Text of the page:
G:

{<Sunny,?,?,?,?,?>, <?,Warm,?,?,?>, }

x1 = <Sunny Warm Normal Strong Warm Same> +

x2 = <Sunny Warm High Strong Warm Same> +

x3 = <Rainy Cold High Strong Warm Change> -

x4 = <Sunny Warm High Strong Cool Change> +

• The general boundary,G, of version space VSH,D is the set of maximally general members.

• The specific boundary,S, of version space VSH,D is the set of maximally specific members.

• Every member of the version space lies between these boundaries

VSH,D = {h  H| ( s  S) ( g  G) (g  h  s)

where x  y means x is more general or equal than y

G  maximally general hypotheses in H

S  maximally specific hypotheses in H

For each training example d=<x,c(x)>

If d is a positive example

Remove from G any hypothesisthat is inconsistent with d

For each hypothesis s in S that is not consistent with d

remove s from S.

Add to S all minimal generalizations h of s such that

h consistent with d

Some member of G is more general than h

Remove from S any hypothesis more general than another in S

If d is a negative example

Remove from S any hypothesisthat is inconsistent with d

For each hypothesis g in G that is not consistent with d

remove g from G.

Add to G all minimal specializations h of g such that

h consistent with d

Some member of S is more specific than h

Remove from G any hypothesis less general than another in G

{<, , , , ,  >}

G:

{<?, ?, ?, ?, ?, ?>}

x1 = <Sunny Warm Normal Strong Warm Same> +

S:

{< Sunny Warm Normal Strong Warm Same >}

G:

{<?, ?, ?, ?, ?, ?>}

x2 = <Sunny Warm High Strong Warm Same> +

S:

{< Sunny Warm ? Strong Warm Same >}

G:

{<?, ?, ?, ?, ?, ?>}

Candidate Elimination: example

x3 = <Rainy Cold High Strong Warm Change> -

S:

{< Sunny Warm ? Strong Warm Same >}

G:

{<Sunny,?,?,?,?,?>, <?,Warm,?,?,?>, <?,?,?,?,?,Same>}

x4 = <Sunny Warm High Strong Cool Change> +

S:

{< Sunny Warm ? Strong ? ? >}

G:

{<Sunny,?,?,?,?,?>, <?,Warm,?,?,?> }

Candidate Elimination: example

S:

{< Sunny Warm ? Strong Warm Same >}

G:

{<?, ?, ?, ?, ?, ?>}

• Instance space: integer points in the x,y plane

• Hypothesis space: rectangles, that means hypotheses are of the forma ≤ x ≤ b , c ≤ y ≤ d.

S:

{<Sunny,Warm,?,Strong,?,?>}

<Sunny,?,?,Strong,?,?>

<Sunny,Warm,?,?,?,?>

<?,Warm,?,Strong,?,?>

G:

{<Sunny,?,?,?,?,?>, <?,Warm,?,?,?>}

x5 = <Sunny Warm Normal Strong Cool Change> 6/0 +

x6 = <Rainy Cold Normal Light Warm Same> 0/6 -

x7 = <Sunny Warm Normal Light Warm Same> 3/3 ?

x8 = <Sunny Cold Normal Strong Warm Same> 2/4 ?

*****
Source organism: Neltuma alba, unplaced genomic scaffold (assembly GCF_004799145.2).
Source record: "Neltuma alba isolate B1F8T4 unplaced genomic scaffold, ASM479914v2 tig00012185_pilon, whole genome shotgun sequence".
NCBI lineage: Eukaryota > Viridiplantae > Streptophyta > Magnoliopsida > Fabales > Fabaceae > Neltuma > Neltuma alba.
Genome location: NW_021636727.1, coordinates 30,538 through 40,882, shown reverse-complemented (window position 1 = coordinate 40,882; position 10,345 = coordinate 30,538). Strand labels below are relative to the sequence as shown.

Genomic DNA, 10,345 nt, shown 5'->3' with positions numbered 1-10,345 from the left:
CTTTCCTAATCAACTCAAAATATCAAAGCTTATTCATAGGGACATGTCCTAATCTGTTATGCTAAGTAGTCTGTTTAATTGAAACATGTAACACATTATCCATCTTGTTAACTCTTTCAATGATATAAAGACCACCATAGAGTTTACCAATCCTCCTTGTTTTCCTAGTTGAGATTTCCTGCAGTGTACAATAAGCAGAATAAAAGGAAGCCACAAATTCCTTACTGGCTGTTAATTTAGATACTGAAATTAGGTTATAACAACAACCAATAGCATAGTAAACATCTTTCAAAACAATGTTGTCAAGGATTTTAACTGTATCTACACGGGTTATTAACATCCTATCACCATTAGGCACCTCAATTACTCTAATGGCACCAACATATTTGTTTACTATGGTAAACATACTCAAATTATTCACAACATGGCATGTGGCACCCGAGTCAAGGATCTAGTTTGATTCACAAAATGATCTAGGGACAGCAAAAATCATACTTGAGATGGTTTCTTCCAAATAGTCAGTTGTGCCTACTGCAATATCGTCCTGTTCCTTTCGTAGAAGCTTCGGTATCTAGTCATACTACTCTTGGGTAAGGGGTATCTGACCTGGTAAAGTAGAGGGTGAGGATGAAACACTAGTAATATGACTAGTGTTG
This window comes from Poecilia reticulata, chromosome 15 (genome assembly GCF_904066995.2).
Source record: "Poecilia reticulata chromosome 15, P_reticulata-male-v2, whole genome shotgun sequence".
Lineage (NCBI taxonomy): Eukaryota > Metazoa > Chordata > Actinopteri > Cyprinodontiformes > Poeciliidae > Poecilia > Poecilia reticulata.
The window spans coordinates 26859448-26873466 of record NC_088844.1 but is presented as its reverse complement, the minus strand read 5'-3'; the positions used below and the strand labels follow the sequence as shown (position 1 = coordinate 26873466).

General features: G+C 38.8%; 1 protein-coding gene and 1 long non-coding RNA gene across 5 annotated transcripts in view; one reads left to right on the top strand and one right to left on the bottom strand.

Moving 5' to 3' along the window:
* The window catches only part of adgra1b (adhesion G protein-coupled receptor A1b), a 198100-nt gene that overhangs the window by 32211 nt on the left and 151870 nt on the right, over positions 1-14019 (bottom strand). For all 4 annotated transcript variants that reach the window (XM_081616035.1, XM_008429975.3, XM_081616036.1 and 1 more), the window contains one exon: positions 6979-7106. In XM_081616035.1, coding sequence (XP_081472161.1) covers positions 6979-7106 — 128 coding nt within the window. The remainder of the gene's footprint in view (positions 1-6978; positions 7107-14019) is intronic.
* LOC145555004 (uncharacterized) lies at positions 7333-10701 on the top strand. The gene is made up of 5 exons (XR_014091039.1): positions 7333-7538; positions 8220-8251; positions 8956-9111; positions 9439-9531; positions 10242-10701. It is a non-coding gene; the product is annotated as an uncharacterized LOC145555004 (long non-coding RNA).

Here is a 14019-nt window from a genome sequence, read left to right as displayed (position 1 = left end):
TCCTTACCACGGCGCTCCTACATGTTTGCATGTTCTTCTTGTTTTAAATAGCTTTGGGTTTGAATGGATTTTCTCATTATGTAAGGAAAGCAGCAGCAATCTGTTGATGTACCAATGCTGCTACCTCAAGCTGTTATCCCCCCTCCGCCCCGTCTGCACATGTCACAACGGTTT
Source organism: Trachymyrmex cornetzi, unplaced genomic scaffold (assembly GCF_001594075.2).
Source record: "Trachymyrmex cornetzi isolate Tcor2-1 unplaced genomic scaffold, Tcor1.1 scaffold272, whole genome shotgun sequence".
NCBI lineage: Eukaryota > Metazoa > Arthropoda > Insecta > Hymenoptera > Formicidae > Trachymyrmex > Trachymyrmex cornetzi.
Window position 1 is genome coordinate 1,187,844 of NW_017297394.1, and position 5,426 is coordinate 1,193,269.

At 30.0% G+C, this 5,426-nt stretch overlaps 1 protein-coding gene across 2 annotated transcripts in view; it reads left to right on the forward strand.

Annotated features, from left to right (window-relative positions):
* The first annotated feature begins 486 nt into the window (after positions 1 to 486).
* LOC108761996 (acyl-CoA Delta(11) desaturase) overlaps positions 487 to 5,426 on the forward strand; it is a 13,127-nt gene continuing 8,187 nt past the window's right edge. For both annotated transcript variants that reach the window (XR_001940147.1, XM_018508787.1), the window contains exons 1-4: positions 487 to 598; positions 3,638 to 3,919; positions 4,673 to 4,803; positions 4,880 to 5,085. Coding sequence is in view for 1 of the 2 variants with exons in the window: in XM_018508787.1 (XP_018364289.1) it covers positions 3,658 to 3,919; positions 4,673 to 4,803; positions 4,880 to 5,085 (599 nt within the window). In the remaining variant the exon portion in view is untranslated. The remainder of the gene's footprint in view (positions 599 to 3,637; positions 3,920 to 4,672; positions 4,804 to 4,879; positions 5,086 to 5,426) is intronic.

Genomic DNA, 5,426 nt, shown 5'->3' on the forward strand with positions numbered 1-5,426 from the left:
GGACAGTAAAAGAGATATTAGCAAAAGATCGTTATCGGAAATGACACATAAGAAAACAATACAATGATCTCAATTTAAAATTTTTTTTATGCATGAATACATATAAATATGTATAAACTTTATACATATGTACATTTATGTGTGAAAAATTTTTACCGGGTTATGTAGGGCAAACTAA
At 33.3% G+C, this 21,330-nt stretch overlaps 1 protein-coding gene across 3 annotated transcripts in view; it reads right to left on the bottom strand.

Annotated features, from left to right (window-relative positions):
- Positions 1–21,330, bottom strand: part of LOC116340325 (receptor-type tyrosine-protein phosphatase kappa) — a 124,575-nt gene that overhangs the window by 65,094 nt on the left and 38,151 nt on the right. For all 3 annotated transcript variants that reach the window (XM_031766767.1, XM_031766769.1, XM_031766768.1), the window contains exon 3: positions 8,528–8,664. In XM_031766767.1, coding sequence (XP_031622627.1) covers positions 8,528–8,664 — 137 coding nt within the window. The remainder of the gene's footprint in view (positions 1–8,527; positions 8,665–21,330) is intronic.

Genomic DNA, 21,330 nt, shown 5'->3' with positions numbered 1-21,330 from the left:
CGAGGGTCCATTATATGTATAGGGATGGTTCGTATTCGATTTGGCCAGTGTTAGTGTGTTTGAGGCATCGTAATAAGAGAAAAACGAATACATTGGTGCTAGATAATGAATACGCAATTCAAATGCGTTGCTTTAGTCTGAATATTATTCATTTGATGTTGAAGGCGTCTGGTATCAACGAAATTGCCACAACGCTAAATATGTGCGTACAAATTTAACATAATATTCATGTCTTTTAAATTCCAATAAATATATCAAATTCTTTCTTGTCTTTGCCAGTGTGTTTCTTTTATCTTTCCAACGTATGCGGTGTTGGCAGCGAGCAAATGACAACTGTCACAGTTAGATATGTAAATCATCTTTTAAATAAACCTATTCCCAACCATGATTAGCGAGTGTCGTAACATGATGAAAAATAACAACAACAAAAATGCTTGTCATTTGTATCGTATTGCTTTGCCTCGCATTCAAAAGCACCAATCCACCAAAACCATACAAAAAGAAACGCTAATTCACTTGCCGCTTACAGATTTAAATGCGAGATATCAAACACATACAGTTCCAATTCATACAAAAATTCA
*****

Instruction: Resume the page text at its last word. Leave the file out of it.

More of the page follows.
+ <Sunny Warm Normal Strong Cool Change>

+ <Sunny Warm Normal Light Warm Same>

S : <Sunny Warm Normal ? ? ?>

• How can we justify to classify the new example as

+ <Sunny Warm Normal Strong Warm Same>

Bias: We assume that the hypothesis space H contains

the target concept c. In other words that c can be

described by a conjunction of literals.

• Our hypothesis space is unable to represent a simple disjunctive target concept :

(Sky=Sunny) v (Sky=Cloudy)

x1 = <Sunny Warm Normal Strong Cool Change> +

x2 = <Cloudy Warm Normal Strong Cool Change> +

S : {<?, Warm, Normal, Strong, Cool, Change>}

x3 = <Rainy Warm Normal Light Warm Same> -

S : {}

• Idea: Choose H that expresses every teachable concept, that means H is the set of all possible subsets of X called the power set P(X)

• |X|=96, |P(X)|=296 ~ 1028 distinct concepts

• H = disjunctions, conjunctions, negations

e.g. <Sunny Warm Normal ? ? ?> v <? ? ? ? ? Change>

• H surely contains the target concept

What are S and G in this case?

Assume positive examples (x1, x2, x3) and

negative examples (x4, x5)

G : { (x4 v x5)}

S : {(x1 v x2 v x3)}

The only examples that are classified are the training

examples themselves. In other words in order to learn

the target concept one would have to present every single

instance in X as a training example.

Each unobserved instance will be classified positive by

precisely half the hypothesis in VS and negative by the

other half.

• A learner that makes no prior assumptions regarding the identity of the target concept has no rational basis for classifying any unseen instances

No Free Lunch!

Consider:

• Concept learning algorithm L

• Instances X, target concept c

• Training examples Dc={<x,c(x)>}

• Let L(xi,Dc ) denote the classification assigned to instance xi by L after training on Dc.

Def. The inductive bias of L is any minimal set of assertions B such that for any target concept c and corresponding training data Dc

(xi X)[B  Dc  xi] |-- L(xi, Dc)

where A |-- B means that A logically entails B.

training

examples

classification of new instance or don’t know

candidate elimination

algorithm

using hypothesis space H

new instance

equivalent deductive system

training

examples

classification of new instance or don’t know

theorem prover

new instance

assertion ”H

contains target

concept”

• Rote learner: Store examples classify x if and only if it matches a previously observed example.

• No inductive bias

• Version space candidate elimination algorithm.

• Bias: The hypothesis space contains the target concept.

• Find-S

• Bias: The hypothesis space contains the target concept and all instances are negative instances unless the opposite is entailed by its other knowledge.